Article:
12 First Amendment. Valandingham v. Bojorquez, 866 F.2d 1135, 1138 (9th Cir. 1989).
Plaintiff states that Nurse Does 1 and 2 deliberately failed to respond to Plaintiff’s
14 August and September 2014 7362s in retaliation for Plaintiff’s verbal and written
15 complaints about his pain medication and lack of access to the prison doctor. Plaintiff
16 also claims that Nurse Doe 2 failed to supply Plaintiff’s medication on September 30,
17 2014 for the same reasons. Plaintiff must show that his protected conduct, i.e.
18 complaining about his pain medication or inability to see a doctor, was a “substantial or
19 motivating factor” behind the Nurse Does’ adverse actions. This nexus may be shown
20 through circumstantial or direct evidence. At this juncture, Plaintiff has provided nothing
21 more than pure speculation as to the Nurse Does’ motives. Plaintiff has not stated a
22 cognizable retaliation claim against Nurse Does 1 and 2, but he will be granted leave to
As to Dr. Johal, Plaintiff states that when he asked Dr. Johal why she was
25 discontinuing his morphine medication, she replied that he “complained too much” and in
26 response to another request for morphine, she told him to stop complaining to her
27 supervisor. At this juncture, Plaintiff has sufficiently alleged a First Amendment retaliation
28 claim against Defendant Dr. Johal.
Plaintiff states he did not receive the pain assessment appointment, physical
3 therapy, and knee brace he was granted as a result of his first level appeal.
These claims appear to be unrelated to Plaintiff’s allegations regarding his pain
5 medication and therefore belong in a separate suit. Fed. R. Civ. P. 20(a)(2) (joined claims
6 must arise out of the same “transaction, occurrence, or series of transactions or
7 occurrences” and there is a “question of law or fact common to all defendants.”);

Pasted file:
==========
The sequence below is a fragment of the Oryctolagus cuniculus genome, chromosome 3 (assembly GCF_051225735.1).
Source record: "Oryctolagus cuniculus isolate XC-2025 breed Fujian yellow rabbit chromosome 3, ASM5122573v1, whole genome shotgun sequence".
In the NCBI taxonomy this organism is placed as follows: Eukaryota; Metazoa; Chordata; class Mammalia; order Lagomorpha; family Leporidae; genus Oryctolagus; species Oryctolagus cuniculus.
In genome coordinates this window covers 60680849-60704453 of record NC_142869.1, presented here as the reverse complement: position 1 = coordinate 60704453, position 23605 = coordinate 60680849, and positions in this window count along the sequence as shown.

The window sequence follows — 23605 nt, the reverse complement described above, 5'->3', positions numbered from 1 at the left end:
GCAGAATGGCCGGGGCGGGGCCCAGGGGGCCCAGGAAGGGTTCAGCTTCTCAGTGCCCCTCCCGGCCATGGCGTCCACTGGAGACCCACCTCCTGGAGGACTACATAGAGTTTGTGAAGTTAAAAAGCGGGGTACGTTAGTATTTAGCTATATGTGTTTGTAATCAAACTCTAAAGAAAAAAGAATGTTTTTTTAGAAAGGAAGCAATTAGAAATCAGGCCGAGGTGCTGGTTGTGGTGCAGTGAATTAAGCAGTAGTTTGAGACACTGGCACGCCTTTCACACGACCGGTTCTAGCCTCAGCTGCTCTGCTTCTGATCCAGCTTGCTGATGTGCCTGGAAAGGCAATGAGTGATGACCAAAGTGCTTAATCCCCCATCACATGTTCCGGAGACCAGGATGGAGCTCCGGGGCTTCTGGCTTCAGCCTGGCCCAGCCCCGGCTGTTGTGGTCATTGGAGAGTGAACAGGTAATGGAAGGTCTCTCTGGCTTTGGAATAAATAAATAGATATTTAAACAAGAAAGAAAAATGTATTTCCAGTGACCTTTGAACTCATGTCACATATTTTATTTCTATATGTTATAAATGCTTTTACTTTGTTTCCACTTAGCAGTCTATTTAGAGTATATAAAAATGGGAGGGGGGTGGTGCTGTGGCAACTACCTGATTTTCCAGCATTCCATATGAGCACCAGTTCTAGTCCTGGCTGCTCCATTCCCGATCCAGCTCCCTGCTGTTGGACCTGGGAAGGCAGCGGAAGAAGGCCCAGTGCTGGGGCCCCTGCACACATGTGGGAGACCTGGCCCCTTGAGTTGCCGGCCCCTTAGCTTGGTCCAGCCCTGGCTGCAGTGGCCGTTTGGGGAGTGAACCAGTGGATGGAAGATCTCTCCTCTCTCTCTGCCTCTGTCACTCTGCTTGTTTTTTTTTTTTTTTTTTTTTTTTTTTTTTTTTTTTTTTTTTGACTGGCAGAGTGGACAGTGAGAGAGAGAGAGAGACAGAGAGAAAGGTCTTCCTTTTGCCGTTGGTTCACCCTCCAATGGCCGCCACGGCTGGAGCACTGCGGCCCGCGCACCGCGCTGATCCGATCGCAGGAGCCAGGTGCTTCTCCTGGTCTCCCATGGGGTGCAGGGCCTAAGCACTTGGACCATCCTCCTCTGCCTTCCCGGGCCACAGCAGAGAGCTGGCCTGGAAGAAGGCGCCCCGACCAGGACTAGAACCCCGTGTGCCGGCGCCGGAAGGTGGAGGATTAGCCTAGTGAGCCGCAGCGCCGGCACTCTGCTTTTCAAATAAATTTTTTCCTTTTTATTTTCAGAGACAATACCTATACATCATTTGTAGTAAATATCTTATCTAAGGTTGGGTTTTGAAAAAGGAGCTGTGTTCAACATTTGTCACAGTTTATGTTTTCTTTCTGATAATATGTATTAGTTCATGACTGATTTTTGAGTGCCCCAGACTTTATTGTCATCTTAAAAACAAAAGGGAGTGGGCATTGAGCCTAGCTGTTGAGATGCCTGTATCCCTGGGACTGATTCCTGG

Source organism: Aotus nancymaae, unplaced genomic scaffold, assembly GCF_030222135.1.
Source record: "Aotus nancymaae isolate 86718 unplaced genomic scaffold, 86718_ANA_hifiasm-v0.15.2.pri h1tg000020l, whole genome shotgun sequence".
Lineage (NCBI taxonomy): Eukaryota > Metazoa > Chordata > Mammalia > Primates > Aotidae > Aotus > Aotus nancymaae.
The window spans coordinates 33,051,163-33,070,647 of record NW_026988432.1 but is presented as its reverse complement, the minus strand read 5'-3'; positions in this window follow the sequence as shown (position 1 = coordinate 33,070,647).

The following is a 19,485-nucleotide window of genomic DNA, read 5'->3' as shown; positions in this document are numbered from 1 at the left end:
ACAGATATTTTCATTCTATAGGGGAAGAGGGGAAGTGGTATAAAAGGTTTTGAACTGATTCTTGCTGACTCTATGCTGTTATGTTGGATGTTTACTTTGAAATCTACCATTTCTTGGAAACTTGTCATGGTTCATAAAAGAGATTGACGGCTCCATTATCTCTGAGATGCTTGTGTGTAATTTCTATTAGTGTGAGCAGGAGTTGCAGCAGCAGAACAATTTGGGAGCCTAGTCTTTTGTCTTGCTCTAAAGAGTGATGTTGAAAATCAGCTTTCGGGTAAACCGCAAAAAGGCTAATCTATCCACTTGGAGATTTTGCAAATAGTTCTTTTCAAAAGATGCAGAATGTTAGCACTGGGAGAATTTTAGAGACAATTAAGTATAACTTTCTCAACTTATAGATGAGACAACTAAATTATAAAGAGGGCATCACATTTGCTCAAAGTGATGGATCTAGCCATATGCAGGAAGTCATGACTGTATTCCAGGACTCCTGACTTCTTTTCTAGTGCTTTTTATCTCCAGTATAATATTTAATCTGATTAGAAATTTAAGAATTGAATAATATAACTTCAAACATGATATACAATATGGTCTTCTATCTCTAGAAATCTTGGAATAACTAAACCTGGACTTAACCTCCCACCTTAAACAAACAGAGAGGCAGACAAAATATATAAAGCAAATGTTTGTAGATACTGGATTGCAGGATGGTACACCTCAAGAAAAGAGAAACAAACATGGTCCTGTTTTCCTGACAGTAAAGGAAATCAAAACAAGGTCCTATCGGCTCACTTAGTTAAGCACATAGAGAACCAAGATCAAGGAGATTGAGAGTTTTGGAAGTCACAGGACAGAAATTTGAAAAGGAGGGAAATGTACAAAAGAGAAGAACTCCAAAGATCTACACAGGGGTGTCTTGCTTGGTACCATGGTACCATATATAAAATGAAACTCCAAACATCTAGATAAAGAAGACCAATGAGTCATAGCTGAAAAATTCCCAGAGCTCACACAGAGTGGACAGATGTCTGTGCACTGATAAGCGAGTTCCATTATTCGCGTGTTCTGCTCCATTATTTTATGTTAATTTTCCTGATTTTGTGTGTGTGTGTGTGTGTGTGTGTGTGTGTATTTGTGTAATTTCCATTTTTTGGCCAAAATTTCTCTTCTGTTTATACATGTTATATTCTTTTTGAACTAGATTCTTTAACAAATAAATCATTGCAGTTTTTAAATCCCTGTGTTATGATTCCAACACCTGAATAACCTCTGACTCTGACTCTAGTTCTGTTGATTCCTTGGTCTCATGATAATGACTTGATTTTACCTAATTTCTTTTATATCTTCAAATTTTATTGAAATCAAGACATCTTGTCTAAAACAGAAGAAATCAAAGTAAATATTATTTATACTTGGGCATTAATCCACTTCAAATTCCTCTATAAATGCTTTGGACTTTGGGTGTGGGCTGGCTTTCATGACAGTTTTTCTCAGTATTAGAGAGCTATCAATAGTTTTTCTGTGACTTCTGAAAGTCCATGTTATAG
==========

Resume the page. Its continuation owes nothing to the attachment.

8 Coughlin v. Rogers, 130 F.3d 1348, 1351 (9th Cir.1997); Desert Empire Bank v. Ins. Co.
9 of North America, 623 F.2d 1371, 1375 (9th Cir.1980).
Plaintiff’s SAC states a cognizable Eighth Amendment medical indifference claim
12 against Defendant Dr. Johal for knowingly prescribing Plaintiff medication that did not
13 help his pain. Plaintiff also states a cognizable claim against Dr. Johal for retaliation in
14 violation of the First Amendment. He fails to make any other cognizable claims. The
15 Court will provide Plaintiff with the opportunity to file an amended complaint, if he
16 believes, in good faith, he can cure the identified deficiencies. Akhtar v. Mesa, 698 F.3d
17 1202, 1212-13 (9th Cir. 2012); Lopez, 203 F.3d at 1130-31; Noll v. Carlson, 809 F.2d
18 1446, 1448-49 (9th Cir. 1987). If Plaintiff amends, he may not change the nature of this
19 suit by adding new, unrelated claims in his amended complaint. George, 507 F.3d at
If Plaintiff files an amended complaint, it should be brief, Fed. R. Civ. P. 8(a), but
22 under section 1983, it must state what each named defendant did that led to the
23 deprivation of Plaintiff’s constitutional rights and liability may not be imposed on
24 supervisory personnel under the theory of respondeat superior, Iqbal, 556 U.S. at 676-77;
25 Starr, 652 F.3d at 1205-07. Although accepted as true, the “[f]actual allegations must be
26 [sufficient] to raise a right to relief above the speculative level. . . .” Twombly, 550 U.S. at
27 555 (citations omitted).
If Plaintiff does not wish to file an amended complaint and he is agreeable to
2 proceeding only on the claims found to be cognizable, he may file a notice informing the
3 Court that he does not intend to amend and he is willing to proceed only on his
4 cognizable claims. The Court then will then dismiss the other claims and provide Plaintiff
5 with the requisite forms to complete and return so that service of process may be
Finally, an amended complaint supersedes the original complaint, Lacey v.
8 Maricopa County, 693 F.3d 896, 907 n.1 (9th Cir. 2012) (en banc), and it must be
9 “complete in itself without reference to the prior or superseded pleading,” Local Rule 220.
Accordingly, it is HEREBY ORDERED that:
Plaintiff’s motion to amend (ECF No. 18) is GRANTED;
The Clerk of Court is directed to file ECF No. 19, lodged June 29, 2016, as
Plaintiff’s “Second Amended Complaint.”
The Clerk’s Office shall send Plaintiff a blank complaint form along with a
copy of the complaint filed June 29, 2016;
Within thirty (30) days from the date of service of this order, Plaintiff must
either file an amended complaint curing the deficiencies identified by the
Court in this order or a notice stating he is willing to proceed only on the
claims found to be cognizable;
If Plaintiff fails to comply with this order, this action will be dismissed,
without prejudice, for failure to prosecute and failure to obey a court order.
IT IS SO ORDERED.
October 17, 2016
Michael J. Seng
UNITED STATES MAGISTRATE JUDGE